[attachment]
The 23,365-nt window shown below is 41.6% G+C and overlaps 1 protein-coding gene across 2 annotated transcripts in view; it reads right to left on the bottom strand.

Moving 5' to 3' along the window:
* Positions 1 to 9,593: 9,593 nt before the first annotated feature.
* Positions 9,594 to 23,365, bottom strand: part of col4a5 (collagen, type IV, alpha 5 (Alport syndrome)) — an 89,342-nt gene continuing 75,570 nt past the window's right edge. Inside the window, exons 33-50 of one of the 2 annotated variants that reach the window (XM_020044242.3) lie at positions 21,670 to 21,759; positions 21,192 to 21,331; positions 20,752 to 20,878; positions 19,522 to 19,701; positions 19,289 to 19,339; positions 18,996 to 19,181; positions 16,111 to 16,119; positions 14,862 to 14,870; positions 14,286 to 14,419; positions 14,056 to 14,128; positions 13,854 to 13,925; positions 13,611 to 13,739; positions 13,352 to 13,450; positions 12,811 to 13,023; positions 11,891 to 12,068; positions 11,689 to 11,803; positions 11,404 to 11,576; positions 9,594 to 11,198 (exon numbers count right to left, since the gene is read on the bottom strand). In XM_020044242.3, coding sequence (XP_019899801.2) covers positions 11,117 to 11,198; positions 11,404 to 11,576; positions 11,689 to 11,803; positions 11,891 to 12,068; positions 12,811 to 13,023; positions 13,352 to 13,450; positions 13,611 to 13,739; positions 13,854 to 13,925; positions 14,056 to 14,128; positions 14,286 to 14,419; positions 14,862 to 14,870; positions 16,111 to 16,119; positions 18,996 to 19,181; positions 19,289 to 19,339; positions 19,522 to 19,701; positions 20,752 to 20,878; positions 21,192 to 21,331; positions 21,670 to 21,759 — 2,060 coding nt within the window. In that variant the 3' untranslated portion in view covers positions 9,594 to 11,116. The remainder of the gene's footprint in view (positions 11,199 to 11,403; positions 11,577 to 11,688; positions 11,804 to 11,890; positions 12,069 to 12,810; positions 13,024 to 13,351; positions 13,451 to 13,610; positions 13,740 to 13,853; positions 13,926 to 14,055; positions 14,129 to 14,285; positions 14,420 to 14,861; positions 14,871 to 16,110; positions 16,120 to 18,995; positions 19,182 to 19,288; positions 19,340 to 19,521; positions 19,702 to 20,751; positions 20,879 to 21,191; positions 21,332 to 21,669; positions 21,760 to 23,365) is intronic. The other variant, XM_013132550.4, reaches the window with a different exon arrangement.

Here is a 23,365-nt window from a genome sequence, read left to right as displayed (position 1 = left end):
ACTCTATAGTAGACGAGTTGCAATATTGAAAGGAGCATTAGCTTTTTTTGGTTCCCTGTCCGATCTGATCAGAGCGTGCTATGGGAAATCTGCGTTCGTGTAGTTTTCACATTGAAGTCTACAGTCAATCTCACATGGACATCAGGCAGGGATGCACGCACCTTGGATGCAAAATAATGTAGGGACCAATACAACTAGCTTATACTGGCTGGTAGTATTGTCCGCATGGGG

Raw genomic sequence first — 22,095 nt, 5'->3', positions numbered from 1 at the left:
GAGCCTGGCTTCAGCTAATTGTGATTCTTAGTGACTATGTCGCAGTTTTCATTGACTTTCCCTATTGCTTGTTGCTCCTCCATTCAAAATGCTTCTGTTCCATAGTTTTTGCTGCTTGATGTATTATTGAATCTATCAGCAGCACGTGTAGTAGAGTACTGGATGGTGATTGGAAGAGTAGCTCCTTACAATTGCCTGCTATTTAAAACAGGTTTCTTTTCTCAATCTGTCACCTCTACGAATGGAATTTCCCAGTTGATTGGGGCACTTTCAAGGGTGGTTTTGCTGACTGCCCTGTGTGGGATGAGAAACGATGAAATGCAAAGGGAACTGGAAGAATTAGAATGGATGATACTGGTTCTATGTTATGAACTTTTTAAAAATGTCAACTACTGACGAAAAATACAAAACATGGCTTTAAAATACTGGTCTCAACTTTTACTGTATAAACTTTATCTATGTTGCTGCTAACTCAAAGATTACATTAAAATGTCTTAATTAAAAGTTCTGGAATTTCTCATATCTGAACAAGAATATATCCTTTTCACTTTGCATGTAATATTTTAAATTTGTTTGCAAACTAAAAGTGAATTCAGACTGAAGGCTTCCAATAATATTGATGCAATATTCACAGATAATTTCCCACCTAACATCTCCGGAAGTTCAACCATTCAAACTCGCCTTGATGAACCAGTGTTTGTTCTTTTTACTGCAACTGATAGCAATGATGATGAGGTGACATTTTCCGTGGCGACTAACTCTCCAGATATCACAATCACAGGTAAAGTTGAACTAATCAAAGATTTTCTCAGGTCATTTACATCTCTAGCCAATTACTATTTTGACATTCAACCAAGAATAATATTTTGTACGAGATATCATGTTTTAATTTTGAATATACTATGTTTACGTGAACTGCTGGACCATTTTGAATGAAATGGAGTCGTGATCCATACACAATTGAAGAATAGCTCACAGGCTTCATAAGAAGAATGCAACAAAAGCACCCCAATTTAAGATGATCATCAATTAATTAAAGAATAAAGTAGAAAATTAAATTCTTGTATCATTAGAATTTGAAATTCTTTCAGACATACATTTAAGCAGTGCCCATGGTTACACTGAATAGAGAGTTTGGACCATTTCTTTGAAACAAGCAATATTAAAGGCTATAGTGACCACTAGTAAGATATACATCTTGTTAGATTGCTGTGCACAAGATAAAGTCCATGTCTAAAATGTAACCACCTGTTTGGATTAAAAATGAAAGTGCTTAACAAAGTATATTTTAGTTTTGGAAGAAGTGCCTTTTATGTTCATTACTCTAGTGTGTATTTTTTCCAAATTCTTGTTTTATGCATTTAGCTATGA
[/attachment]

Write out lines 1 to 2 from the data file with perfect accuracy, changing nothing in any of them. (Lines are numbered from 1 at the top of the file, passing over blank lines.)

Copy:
The 23,365-nt window shown below is 41.6% G+C and overlaps 1 protein-coding gene across 2 annotated transcripts in view; it reads right to left on the bottom strand.

Moving 5' to 3' along the window: